New Orleans, LA (PRWEB) January 10, 2006
With determination and passion, a New Orleans writer single-handedly built a coalition including a national labor union, publishing house, and local coffee shop to help Gulf Coast writers rebuild libraries destroyed by Katrina's flood waters. Becky Rolland, who herself lost her home and job in Hurricane Katrina, is helping restore literary collections by connecting area writers with writers union members nationwide.
Rolland's efforts are resulting in a new model of philanthropic activism in which one person has brought together community, state and national resources on behalf of a single goal: writers helping writers recover from a hurricane's destruction. Separate from Rolland's efforts, well-known individual writers, such as bestselling author John Grisham and his wife, Renee, have publicly stepped forward to generously contribute resources to help Gulf Coast residents rebuild.
Ron Anisfeld and Seth Eisenberg, co-chairs of the National Writers Union's At-Large chapter, began reaching out to members in the Gulf Coast immediately after news of Katrina's devastation began emerging.
"We called and emailed dozens of current and past NWU members in the area while we were glued to news reports from the area," Anisfeld said. "We were ready to offer housing, communication assistance, or anything else to help fellow writers survive the disaster. Yet it was nearly impossible to reach anyone as phone and Internet service in the region was virtually non-existent."
Within days, Eisenberg heard from Rolland, who thanked him for the contact and promised to let the group know how they could help. NWU is Local 1981 of the United Auto Workers Union.
Weeks later, as residents began to pick up the pieces of their lives, Rolland saw firsthand that many writers lost a valuable resource that wouldn't be replaced by relief efforts reaching the region: their own personal libraries, including reference books, dictionaries, atlases, style books, and trade books, all lost to water damage.
Remembering the offer from Eisenberg and Anisfeld, Rolland called the At-Large chapter's South Florida headquarters to ask if there was any assistance available to help replace her library. Eisenberg did more than answer her call, he asked her to head the Gulf Coast Writer's Relief Project.
Rolland, a writer and paralegal who lost her home and her job to Hurricane Katrina, formed an immediate friendship with Eisenberg as they discussed the creation and mission of the project, how to promote it, and how to distribute the books. It was decided that the project would be a book drive for used and new books, which would be shipped to Rolland’s post office box and distributed by her.
“The gift is in the giving,” Eisenberg said, “We're grateful for the opportunity Becky offered for the NWU to help organize and inspire writers to help writers.”
What began as a simple goodwill gesture spread nationwide as Jeanne Harnois of the NWU's Boston chapter joined the effort and helped spread word about the project on the union’s website, asking writers to “join us in reaching out across the floodwaters and let your fellow writers know that the NWU cares.”
Rolland has now received so many books - ranging in subject matter from reference to fiction to poetry - that she has run out of space to store them. “I never thought the project would take off like this, but I knew after the third trip to the post office that I needed some help,” Rolland said. “Now I have to find writers who need books and find a place to put them.”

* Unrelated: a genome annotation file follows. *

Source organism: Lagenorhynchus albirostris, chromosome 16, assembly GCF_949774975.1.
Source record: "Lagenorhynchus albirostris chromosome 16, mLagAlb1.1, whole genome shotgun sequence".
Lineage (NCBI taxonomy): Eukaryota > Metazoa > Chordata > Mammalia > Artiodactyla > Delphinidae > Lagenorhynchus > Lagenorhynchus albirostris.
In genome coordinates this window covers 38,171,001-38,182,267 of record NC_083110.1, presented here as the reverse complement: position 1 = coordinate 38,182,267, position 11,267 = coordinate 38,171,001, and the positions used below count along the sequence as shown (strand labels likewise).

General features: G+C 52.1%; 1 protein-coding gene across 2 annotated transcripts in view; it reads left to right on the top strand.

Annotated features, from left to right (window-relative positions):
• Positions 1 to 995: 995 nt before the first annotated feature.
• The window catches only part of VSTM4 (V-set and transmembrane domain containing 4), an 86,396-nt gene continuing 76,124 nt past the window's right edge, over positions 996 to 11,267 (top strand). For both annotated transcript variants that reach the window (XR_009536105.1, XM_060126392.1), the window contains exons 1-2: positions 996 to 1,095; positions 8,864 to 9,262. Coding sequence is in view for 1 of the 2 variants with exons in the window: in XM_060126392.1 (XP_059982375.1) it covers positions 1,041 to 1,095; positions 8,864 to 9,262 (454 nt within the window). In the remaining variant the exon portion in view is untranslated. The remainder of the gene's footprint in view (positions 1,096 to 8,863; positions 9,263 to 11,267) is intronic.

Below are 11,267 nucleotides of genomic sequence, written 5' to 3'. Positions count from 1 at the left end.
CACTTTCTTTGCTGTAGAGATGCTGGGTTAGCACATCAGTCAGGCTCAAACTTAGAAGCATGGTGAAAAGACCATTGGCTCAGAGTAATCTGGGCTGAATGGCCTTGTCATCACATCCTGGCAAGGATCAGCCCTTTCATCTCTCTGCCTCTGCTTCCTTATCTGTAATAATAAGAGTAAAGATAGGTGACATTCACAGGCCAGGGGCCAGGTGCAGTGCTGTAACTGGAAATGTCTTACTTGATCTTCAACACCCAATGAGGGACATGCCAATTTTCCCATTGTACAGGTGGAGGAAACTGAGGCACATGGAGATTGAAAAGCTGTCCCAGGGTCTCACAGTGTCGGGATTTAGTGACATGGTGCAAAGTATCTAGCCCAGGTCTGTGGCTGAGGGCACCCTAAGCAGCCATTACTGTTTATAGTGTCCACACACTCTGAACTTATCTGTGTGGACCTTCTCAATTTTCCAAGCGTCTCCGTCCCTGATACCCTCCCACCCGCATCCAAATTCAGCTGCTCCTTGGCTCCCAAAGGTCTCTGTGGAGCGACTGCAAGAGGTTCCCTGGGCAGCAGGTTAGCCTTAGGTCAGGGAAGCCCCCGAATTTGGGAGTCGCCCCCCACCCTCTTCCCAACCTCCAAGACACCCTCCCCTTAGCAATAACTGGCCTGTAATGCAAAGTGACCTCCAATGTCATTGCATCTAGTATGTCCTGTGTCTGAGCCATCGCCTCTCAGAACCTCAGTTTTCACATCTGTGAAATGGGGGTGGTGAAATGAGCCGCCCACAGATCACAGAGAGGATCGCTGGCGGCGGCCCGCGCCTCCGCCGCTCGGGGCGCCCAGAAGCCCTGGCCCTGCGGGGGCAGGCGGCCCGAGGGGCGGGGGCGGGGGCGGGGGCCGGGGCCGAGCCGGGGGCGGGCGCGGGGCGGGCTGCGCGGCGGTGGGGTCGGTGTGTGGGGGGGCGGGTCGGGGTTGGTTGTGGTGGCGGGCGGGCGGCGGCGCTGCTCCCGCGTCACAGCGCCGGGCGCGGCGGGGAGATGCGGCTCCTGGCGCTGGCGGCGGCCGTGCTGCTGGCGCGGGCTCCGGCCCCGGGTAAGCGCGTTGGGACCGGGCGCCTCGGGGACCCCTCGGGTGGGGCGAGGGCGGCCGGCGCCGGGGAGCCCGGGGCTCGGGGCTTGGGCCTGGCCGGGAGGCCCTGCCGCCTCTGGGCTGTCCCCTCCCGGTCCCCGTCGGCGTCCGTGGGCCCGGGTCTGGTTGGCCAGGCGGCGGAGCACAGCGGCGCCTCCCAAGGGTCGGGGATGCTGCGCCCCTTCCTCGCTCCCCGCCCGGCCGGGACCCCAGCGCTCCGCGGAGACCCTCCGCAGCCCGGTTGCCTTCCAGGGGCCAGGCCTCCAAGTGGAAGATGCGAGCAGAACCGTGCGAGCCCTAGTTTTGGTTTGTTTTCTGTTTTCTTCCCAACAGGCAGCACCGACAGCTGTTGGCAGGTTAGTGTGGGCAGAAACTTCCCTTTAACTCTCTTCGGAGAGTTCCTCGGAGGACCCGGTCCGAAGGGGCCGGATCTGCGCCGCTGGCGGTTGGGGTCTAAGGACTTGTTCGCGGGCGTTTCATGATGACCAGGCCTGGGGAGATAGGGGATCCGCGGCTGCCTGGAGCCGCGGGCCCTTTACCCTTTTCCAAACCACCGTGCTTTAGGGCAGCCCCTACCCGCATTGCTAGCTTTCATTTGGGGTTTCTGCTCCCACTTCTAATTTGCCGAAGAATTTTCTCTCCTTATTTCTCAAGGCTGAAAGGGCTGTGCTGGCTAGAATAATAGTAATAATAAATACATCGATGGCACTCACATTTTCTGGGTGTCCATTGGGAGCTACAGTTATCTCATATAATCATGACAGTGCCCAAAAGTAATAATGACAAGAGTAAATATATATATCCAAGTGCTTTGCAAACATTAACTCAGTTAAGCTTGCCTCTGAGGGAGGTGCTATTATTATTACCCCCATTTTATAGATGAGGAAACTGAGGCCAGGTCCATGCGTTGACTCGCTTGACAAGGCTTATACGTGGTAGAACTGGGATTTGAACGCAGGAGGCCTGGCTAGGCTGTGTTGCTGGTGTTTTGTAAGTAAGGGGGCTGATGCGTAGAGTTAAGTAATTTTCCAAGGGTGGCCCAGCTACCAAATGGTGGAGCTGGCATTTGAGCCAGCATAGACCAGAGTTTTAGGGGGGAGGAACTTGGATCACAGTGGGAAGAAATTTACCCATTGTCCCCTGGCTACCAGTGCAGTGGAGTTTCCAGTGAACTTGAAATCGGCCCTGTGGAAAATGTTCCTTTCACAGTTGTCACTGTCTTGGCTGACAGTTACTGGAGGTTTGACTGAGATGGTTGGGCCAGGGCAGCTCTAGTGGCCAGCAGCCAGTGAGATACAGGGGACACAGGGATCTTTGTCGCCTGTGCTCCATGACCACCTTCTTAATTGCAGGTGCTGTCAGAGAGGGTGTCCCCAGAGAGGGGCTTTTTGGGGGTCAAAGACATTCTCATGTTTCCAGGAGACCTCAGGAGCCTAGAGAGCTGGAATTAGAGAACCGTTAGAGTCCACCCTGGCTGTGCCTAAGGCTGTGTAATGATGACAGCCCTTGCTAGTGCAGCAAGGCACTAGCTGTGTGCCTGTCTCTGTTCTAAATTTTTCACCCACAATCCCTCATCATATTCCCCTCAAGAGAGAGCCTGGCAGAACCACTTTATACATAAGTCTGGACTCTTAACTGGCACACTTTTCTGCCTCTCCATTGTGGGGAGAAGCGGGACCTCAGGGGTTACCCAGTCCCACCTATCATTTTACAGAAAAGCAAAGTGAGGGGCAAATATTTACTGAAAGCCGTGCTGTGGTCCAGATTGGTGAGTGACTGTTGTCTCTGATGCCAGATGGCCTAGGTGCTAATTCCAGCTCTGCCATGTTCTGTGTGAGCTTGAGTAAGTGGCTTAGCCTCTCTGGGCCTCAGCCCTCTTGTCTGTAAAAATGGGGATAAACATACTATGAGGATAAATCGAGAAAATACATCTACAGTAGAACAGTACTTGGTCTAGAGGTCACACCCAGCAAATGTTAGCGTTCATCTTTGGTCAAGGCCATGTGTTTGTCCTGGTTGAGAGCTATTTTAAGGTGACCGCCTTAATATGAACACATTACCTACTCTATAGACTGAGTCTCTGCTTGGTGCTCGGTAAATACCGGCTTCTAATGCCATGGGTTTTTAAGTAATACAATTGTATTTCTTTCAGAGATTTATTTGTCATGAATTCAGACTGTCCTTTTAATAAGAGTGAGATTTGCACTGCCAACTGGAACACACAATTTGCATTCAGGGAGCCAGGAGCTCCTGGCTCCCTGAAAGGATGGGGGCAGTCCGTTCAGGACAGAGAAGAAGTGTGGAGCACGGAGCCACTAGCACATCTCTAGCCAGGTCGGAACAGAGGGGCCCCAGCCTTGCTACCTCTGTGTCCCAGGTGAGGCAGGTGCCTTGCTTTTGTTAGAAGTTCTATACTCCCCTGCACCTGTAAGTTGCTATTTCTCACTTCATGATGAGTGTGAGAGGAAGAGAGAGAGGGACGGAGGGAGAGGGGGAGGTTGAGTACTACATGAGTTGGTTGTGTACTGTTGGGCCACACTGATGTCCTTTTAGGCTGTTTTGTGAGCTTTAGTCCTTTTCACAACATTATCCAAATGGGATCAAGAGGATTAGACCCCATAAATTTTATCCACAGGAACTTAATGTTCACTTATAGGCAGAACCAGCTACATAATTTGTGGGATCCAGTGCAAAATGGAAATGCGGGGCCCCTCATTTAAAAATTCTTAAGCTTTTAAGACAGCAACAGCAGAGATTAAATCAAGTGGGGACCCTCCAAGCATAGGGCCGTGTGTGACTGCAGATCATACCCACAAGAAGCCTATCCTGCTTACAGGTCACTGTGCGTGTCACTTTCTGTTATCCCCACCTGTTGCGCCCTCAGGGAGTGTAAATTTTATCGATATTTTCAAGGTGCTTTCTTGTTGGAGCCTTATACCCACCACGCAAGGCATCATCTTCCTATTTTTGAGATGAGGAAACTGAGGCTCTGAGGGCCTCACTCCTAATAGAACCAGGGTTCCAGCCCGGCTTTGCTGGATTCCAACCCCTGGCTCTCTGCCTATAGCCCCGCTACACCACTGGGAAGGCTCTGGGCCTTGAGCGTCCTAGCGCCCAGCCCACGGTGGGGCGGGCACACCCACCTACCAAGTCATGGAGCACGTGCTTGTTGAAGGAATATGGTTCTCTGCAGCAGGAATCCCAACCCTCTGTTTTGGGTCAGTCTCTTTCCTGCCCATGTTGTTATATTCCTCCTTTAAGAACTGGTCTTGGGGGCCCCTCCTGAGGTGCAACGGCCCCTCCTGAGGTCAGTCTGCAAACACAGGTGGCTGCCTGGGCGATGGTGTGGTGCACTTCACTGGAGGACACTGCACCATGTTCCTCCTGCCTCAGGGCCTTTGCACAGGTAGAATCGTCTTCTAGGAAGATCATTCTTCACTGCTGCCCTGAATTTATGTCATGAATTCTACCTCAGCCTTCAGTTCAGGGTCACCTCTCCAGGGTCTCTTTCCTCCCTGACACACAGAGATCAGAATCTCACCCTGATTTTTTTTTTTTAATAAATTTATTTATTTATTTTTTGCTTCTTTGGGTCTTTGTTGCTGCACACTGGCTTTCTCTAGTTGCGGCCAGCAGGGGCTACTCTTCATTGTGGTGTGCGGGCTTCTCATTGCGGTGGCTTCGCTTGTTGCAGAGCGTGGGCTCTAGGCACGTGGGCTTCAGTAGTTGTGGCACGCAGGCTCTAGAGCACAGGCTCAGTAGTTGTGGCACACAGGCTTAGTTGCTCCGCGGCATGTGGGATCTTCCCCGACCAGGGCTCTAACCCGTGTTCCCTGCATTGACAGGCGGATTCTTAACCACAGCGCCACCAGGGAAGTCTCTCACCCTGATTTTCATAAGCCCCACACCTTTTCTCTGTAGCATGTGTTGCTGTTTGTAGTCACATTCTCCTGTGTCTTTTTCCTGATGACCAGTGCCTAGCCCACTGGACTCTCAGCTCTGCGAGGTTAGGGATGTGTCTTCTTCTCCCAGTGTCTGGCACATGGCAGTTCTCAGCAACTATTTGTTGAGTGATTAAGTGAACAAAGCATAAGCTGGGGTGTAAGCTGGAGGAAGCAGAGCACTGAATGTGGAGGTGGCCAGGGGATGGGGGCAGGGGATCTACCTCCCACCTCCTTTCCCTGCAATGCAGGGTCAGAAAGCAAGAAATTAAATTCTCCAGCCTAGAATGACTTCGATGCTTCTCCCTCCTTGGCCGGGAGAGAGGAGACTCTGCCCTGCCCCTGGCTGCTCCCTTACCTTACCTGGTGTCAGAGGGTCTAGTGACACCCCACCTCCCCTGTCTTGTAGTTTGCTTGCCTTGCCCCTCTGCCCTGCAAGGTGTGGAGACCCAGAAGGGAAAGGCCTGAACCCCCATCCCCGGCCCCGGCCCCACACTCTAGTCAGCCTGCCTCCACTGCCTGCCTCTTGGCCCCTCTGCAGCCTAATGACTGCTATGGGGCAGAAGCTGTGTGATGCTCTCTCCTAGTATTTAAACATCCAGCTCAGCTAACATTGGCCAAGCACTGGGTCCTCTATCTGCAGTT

The owner of the Fairgrinds Coffee shop, Robert Thompson, offered Rolland a place to store the books; however he explained that since Katrina the coffee shop has only remained open through a community effort. “We basically put out free coffee in the morning from 7 a.m. to noon and then our coffee shop transforms into a place where people develop friendships, interact with others and discuss the impact this hurricane has had on their lives,” he said.
And since Fairgrinds Coffee, located on 3133 Ponce de Leon, in New Orleans already allows artists and writers to display and perform their work, helping the creative spirit after Katrina fit with the coffee shop’s vision.
Finally, Rolland still searching for writers, asked her employer, Pelican Publishing Company, to provide a list of authors who had lost some or all of their books. As she began e-mailing writers with a list of titles available from the Gulf Coast Writer’s Relief Project, she immediately saw how vital the project is to the Gulf Coast region. Authors such as New Orleans’ own Frank Davis have already responded enthusiastically to the project: “Tell me how this program is gonna work! I lost a beautiful and most extensive library to six feet of water!” he said.
Eisenberg said tragedies such as Hurricane Katrina are an important opportunity to create new models for community activism. "This campaign is the result of Becky Rolland's passionate determination to help neighbors and fellow writers rebuild. She refused to surrender to the horror of Katrina. In doing so, she provided the anchor that allowed people all over the nation to make a difference. Becky is a powerful example of the difference one person can make," he said. "Not every writer has the ability to make the significant generous personal contribution of a Renee and John Grisham," Eisenberg added, "but we can join together to do our part. Becky made that possible."
For more information about the project or to make a donation, contact Becky Rolland at Gulf Coast Writer’s Relief Project, P. O. Box 2067, Mandeville, LA 70470, or call 888-842-2493. To learn more about the National Writers Union At-Large chapter, contact Seth Eisenberg at 4474 Weston Road, Box 140, Davie, FL 33331.
Information on Renee and John Grisham's Rebuild the Coast Fund is available online at http://rebuildthecoastfund.org/.